Few of us know anything about our families beyond three or four generations going back. This is a sad deficit, and so in helping to prepare young people to become bar and bat mitzvah, my synagogue schools initiated a family legacy project to help our students and their parents record as much of the history of their families as is possible.
We asked them to search for historic family documents, photographs, family trees, recorded memories, memoirs, and ritual items. We also asked the students to choose an elderly individual to interview.
This is an important and fun task for children who gain a sense of and identity with these members of their families and a greater sense of their family history. There is also great satisfaction that the older members of our families take in relating their stories to future generations.
To aid our students in the interview, I developed a list of questions they could use. Since most grandparents love telling their grandchildren about their lives, all the students need to do is gently prod their elder’s memories and, if they are fortunate, the floodgates open.
Here is the list that I give to our prospective b’nai mitzvah:
1. To begin, please write down the names of everyone in your family: parents, siblings, children, grand-children, your grandparents, and great-grandparents – their names and approximate dates of birth and death, where they were born and where they died.
2. Can you tell me your own earliest memories growing up? How old were you and where were you when you had those memories?
3. Where were you born? Did you have brothers and sisters? How many of them had children and grandchildren? Do you know your Hebrew name?
4. Were you named after a relative? What kind of a person was your namesake?
5. How did you celebrate your birthday when you were growing up?
6. Were you a member of a synagogue when you were young? Where was your synagogue? Do you remember the name of your rabbi and/or cantor/chazzan, and what do you remember about them?
7. What did you do for fun as a child and as a teenager?
8. Who most significantly influenced your life when you were young? Who were your mentors, and what did you learn from them?
9. Did you feel “different” in your school, and if so how? How did you cope with feeling different?
10. What factors influenced your choice of profession, employment or way of spending your time?
11. How old were the oldest of your relatives that you remember when you were young, and when and where were they born?
12. What can you remember about your parents and grandparents that I might be interested in knowing? What were they like? What did they do for a living? What were their hobbies? Were they athletes, readers, writers, artists, musicians, scientists, doctors, nurses, lawyers, judges, business people, laborers, tradesmen, or teachers? What was the most important accomplishment they would say they achieved in their lives?
13. What important hardships and challenges did your grandparents and great-grandparents face?
14. What were they most proud of at the end of their lives?
15. What languages do you speak and what languages did your grandparents and great-grandparents speak?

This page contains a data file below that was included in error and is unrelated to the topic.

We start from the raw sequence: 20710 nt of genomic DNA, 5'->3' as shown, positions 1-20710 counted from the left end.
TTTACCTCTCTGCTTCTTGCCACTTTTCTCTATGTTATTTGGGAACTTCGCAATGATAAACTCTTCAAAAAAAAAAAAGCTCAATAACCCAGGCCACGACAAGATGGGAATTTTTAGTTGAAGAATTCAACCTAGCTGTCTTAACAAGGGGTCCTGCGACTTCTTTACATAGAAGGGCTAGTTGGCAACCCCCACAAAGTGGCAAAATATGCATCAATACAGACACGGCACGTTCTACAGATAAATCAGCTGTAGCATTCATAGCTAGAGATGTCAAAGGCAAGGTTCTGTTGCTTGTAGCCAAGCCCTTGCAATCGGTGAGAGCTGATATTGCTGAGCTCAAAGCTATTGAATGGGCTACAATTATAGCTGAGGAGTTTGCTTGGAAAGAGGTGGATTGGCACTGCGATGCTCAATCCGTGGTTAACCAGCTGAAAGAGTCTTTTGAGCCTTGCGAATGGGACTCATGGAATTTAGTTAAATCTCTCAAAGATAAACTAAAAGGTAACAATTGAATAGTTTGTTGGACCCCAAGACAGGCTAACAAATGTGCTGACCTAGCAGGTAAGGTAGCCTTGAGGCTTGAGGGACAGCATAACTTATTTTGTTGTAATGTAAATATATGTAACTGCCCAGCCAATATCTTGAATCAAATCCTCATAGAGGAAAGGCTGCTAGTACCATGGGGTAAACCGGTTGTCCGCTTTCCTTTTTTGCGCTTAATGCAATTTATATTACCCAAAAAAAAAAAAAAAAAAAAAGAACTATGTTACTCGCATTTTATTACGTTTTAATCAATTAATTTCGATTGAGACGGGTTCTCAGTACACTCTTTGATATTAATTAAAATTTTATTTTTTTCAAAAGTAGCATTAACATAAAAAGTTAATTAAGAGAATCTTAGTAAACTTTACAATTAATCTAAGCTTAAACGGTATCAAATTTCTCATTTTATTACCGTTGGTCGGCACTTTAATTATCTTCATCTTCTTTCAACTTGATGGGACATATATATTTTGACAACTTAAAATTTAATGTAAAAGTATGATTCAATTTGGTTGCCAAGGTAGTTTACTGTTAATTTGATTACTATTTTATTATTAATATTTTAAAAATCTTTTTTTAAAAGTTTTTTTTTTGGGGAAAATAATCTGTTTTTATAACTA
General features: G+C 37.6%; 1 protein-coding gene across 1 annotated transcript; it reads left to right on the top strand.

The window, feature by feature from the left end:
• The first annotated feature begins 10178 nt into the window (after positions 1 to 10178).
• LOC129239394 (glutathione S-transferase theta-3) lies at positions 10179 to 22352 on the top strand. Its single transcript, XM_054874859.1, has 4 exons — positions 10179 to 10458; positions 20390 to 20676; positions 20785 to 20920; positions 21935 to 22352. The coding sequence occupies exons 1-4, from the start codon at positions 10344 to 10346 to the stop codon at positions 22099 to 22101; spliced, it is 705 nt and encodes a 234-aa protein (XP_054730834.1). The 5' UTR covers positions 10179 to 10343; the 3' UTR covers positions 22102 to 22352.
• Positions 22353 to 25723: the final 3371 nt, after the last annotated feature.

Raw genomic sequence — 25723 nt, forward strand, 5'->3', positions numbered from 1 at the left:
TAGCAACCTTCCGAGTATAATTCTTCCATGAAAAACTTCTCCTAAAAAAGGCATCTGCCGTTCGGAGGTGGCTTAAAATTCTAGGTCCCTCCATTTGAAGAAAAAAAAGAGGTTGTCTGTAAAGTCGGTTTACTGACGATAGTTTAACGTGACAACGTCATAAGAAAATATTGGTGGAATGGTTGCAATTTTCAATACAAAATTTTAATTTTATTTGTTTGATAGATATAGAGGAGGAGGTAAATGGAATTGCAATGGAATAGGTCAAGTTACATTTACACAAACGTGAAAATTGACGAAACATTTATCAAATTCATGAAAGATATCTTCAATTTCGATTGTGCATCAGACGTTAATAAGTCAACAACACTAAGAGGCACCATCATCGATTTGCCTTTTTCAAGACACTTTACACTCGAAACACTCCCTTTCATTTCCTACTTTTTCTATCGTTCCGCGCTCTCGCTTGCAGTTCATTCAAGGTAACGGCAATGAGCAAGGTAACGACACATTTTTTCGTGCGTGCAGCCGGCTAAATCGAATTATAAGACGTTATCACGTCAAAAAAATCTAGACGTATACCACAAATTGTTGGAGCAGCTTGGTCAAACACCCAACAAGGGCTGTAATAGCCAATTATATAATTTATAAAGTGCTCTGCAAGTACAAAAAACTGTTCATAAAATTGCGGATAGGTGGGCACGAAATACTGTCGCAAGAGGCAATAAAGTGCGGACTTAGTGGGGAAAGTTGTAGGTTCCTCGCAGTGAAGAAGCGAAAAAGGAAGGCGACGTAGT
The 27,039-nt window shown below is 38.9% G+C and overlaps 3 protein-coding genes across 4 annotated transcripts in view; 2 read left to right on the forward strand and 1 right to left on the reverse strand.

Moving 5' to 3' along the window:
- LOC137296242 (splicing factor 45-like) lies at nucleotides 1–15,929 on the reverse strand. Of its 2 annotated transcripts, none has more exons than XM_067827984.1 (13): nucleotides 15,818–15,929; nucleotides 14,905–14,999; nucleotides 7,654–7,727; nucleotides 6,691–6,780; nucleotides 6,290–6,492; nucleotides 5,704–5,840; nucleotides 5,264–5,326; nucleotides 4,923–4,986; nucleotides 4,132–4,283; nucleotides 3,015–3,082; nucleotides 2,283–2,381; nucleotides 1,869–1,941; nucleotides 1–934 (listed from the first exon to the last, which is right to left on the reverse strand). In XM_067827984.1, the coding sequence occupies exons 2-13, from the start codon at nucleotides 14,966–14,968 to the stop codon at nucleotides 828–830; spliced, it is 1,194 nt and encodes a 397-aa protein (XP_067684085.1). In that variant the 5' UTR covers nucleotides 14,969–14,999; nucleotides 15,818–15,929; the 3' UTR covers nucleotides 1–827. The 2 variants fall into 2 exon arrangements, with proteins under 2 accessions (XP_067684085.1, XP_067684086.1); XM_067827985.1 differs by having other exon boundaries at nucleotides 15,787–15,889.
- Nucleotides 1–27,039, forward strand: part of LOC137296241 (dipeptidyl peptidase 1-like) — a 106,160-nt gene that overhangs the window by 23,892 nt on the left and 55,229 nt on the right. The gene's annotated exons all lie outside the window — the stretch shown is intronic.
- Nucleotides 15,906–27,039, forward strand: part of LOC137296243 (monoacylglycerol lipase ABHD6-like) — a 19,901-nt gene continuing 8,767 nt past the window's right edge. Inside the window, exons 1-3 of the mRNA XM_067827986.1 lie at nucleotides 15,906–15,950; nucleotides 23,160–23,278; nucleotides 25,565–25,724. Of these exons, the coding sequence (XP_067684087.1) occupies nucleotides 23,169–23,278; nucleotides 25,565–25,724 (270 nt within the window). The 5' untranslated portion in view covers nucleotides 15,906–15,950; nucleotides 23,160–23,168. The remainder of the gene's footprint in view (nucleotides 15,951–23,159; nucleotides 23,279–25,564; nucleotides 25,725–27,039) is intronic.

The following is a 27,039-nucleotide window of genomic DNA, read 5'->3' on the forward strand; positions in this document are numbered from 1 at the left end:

16. What countries have you and did they live in?
17. Did you or they experience anti-Semitism? Were you or they survivors of the Holocaust? What can you tell me about yours or their experiences?
18. Were your parents and grandparents observant Jews? Do you believe in God, or, are you a skeptic or an atheist? What about your parents, grandparents and great-grandparents?
19. Are there any Jewish ritual items in your family that are very old? Do they have stories attached to them?
20. If one side of your family is of another faith tradition, what is that tradition and how did your grandparents and great-grandparents practice their religion? Were they part of a church community? If so, where and what was the name of the church and their pastor/priest? Are there ritual items that they have and are there stories attached to them?
21. Did you ever visit Israel? What do you feel about Israel as the national home of the Jewish people?
22. Did you travel much in your life? Where have you been? When did you go there?
23. What world events most influenced your life, the lives of your parents and grandparents?
24. How would you want to be remembered by me?
Question for interviewee: What characteristics and virtues of the person you are interviewing do you most admire?
Peter Knobel said:
Karen Isaacson is head of hr for SAP
Peter S. Knobel
Beth Emet the Free Synagogue
1224 Dempster St.
Evanston, Il 60202
O 847 869 4230
H 847 982 9559
C 847 644 1881
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Bonnie Pastor said:
This is wonderful! How long have you been giving these questions to B’nai Mitzvah students? Have you gotten feedback from any of the students who asked their grandparents these questions ? Best, Bonnie
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Marsha Pinson said:
Thanks for this inspiration! I only teach children who are about 4 years old, but I sent this along to them..now is the time to be thinking about recording memories—especially those shared with grandparents. In my family, my dad only made it to David’s Bar Mitzvah and we all cherished that time and carried him with us to the rest.
I wanted to share something with you that I thought you might appreciate. You have given me so much to contemplate. In Sunday, June 7th, Washington Post Book World section, there was a review of Jonathan Kozol’s new book, The Theft of Memory, Losing My Father, One Day at a Time. The review is a helpful overview of the book under the title, “Nurturing the inner life of a father with Alzheimer’s.” I thought of you and another friend whose dad is “gone” when I read it.
Hope that summer will find you time to relax before Holiday thoughts take over.